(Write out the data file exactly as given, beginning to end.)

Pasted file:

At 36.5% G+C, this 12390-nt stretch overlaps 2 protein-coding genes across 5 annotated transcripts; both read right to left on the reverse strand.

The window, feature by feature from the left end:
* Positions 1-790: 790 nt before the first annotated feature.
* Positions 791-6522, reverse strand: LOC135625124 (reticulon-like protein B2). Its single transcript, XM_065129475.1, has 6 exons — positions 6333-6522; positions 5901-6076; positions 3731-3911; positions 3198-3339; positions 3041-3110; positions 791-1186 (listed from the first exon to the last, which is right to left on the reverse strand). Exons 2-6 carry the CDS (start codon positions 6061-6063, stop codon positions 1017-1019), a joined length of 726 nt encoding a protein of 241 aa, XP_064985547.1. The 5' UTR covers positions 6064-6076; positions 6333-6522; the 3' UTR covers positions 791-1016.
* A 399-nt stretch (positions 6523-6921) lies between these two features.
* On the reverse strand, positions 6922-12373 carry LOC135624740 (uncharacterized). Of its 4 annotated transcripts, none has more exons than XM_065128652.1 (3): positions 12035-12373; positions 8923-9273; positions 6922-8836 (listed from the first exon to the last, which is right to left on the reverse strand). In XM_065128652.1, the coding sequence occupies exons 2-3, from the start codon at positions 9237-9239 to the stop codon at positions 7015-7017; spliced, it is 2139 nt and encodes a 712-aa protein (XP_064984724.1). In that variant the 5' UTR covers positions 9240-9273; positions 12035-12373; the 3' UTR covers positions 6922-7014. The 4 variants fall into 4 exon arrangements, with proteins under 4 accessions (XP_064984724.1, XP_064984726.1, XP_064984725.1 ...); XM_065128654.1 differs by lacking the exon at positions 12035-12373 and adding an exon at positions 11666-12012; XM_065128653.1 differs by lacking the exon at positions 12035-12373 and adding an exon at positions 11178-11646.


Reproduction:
At 36.5% G+C, this 12390-nt stretch overlaps 2 protein-coding genes across 5 annotated transcripts; both read right to left on the reverse strand.

The window, feature by feature from the left end:
* Positions 1-790: 790 nt before the first annotated feature.
* Positions 791-6522, reverse strand: LOC135625124 (reticulon-like protein B2). Its single transcript, XM_065129475.1, has 6 exons — positions 6333-6522; positions 5901-6076; positions 3731-3911; positions 3198-3339; positions 3041-3110; positions 791-1186 (listed from the first exon to the last, which is right to left on the reverse strand). Exons 2-6 carry the CDS (start codon positions 6061-6063, stop codon positions 1017-1019), a joined length of 726 nt encoding a protein of 241 aa, XP_064985547.1. The 5' UTR covers positions 6064-6076; positions 6333-6522; the 3' UTR covers positions 791-1016.
* A 399-nt stretch (positions 6523-6921) lies between these two features.
* On the reverse strand, positions 6922-12373 carry LOC135624740 (uncharacterized). Of its 4 annotated transcripts, none has more exons than XM_065128652.1 (3): positions 12035-12373; positions 8923-9273; positions 6922-8836 (listed from the first exon to the last, which is right to left on the reverse strand). In XM_065128652.1, the coding sequence occupies exons 2-3, from the start codon at positions 9237-9239 to the stop codon at positions 7015-7017; spliced, it is 2139 nt and encodes a 712-aa protein (XP_064984724.1). In that variant the 5' UTR covers positions 9240-9273; positions 12035-12373; the 3' UTR covers positions 6922-7014. The 4 variants fall into 4 exon arrangements, with proteins under 4 accessions (XP_064984724.1, XP_064984726.1, XP_064984725.1 ...); XM_065128654.1 differs by lacking the exon at positions 12035-12373 and adding an exon at positions 11666-12012; XM_065128653.1 differs by lacking the exon at positions 12035-12373 and adding an exon at positions 11178-11646.